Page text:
All though history, this Harlot has been drawing her captives away from God’s presence, enticing them through her Materialism. The cheap trinkets of this world are visible and easy to grab, but the true gold of God’s Kingdom is less visible to our earthly senses during the present Age; so we tend to neglect it.

This “woman”, the Harlot empire, has her citizens, her loyal followers and inmates. But interestingly and by way of contrast, the Revelation Book portrays another “woman”, engaged in a life and death struggle with “the great dragon… that serpent of old, called the Devil and Satan, who deceives the whole world.” (12:1-17) She is portrayed elsewhere as the “wife… of the Lamb… arrayed in fine linen… [symbolic of] the righteous acts of the saints.” (19:7-8)

This Woman, the Wife of the Lamb, who is battling the forces of Darkness, stands in sharp contrast to “the great harlot” and her “inhabitants” swallowed up in Darkness (“drunk with the wine of her fornication”) along with “the kings of the earth” (who have “committed fornication” with her). (17:1-2) Although in the eyes of humankind, cities have their appeal, from a spiritual perspective in God’s eyes they are cesspools of corruption and greed.

And what is an old whore in comparison to the resplendant Bride of Christ? And what is any worldly city in comparison to the Heavenly City of the Almighty?

Well, it’s bad enough that this world’s whorish system is such a mockery and cheap imitation, dragging the world into worship of Materialism. But it goes further; this Harlot is responsible for the deaths of untold numbers of people, including those who are the Bride of Christ. “In her was found the blood of prophets and saints, and of all who were slain on the earth.” (18:24)

It is apparent then that, besides her commercial power, the Harlot possesses a great deal of military strength, which she uses to destroy great numbers of those who try to resist her control. This combination of military-political and economic-commercial power has characterized all the empires of history and is true of this Great Harlot empire as well. In that respect this worldly system, in spite of her veneer of Christianity, is no better than the “beasts” (the tyrannical, political-military empires) that have come and gone throughout history.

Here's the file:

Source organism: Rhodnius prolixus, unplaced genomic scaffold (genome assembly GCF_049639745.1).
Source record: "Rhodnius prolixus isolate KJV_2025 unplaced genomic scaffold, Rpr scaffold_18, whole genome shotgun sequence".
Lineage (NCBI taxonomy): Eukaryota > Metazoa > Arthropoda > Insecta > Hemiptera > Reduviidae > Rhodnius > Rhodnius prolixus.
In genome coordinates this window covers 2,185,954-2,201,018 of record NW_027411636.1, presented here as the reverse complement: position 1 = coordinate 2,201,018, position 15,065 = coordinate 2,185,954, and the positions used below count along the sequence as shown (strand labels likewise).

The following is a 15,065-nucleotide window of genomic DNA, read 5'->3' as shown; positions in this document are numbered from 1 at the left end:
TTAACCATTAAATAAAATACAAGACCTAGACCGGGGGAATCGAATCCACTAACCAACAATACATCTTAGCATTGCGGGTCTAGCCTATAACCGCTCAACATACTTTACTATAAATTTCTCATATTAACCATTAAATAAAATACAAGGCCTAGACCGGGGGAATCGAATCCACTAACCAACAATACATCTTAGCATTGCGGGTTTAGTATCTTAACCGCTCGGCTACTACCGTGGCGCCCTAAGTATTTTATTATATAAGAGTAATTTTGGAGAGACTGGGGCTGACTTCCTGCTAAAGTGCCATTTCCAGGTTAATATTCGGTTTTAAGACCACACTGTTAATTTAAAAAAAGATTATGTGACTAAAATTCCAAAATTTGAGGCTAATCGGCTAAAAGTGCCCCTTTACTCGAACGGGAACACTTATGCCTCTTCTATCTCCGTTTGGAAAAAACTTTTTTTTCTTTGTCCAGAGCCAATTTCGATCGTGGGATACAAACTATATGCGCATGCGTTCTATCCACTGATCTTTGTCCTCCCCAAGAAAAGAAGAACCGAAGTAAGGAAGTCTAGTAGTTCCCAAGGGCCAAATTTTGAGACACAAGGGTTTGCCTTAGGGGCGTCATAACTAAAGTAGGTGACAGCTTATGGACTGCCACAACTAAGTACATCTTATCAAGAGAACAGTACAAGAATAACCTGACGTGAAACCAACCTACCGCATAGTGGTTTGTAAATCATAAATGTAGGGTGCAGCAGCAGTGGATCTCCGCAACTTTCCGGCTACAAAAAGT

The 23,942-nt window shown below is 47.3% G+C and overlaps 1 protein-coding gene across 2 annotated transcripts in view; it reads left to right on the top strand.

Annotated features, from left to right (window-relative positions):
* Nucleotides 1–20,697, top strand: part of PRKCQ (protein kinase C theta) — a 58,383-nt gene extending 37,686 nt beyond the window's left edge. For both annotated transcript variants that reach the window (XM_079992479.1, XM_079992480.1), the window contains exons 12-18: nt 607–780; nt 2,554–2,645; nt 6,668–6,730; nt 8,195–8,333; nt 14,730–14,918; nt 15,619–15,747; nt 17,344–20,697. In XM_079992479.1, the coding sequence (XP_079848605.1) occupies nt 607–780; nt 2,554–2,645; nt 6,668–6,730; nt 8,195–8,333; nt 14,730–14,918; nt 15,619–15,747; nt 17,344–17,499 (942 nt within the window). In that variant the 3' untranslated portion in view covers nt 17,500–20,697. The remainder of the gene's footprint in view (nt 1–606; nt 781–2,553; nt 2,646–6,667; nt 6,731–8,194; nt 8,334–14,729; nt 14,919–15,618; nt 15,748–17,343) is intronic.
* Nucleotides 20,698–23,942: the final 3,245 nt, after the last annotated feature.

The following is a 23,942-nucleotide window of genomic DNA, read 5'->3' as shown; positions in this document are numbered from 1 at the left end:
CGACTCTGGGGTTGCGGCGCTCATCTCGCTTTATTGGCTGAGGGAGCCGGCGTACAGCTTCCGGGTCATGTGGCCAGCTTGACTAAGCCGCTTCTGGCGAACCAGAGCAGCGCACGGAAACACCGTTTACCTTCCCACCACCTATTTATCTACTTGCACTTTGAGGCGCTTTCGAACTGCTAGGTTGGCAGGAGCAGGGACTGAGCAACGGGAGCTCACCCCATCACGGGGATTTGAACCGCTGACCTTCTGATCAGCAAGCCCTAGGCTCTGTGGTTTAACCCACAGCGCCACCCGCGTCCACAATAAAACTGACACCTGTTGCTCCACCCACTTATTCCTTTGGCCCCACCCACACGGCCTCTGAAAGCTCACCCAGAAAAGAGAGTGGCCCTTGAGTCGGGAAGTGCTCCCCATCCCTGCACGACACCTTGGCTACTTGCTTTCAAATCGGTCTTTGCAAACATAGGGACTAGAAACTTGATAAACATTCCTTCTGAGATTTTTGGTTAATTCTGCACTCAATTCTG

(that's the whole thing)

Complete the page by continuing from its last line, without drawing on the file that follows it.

It should come as no surprise then to read in these Revelation chapters how this future society gets thoroughly crushed under the heavy hand of God’s judgments; and then right after the judgment scenes in chapters 17-18, to read about the contrasting scenes of the “marriage supper of the Lamb” in Heaven and His “wife”, the true Bride of Christ, rewarded for her faithfulness and dedication to her Husband and to all that is true, right, and loving. (19:7-9)

What we have then in these Revelation chapters (14, 17-19, 21-22) is a symbolic portrayal of two women: 1) The Bride: God’s people and their (future) dwelling place 2) The Harlot: the world’s people and their current dwelling place – a counterfeit utopia, manufactured and presided over by the forces of spiritual Darkness.

So far, we have seen that the Scriptures seem to issue a strong indictment against the Harlot society. And we may wonder, is the modern city system all that bad, and specifically, has the American empire descended to such depths? These are legitimate questions, which the following posts will try to clarify.

Continue to Post 2 – Symbolism: Whoremonger and Warmonger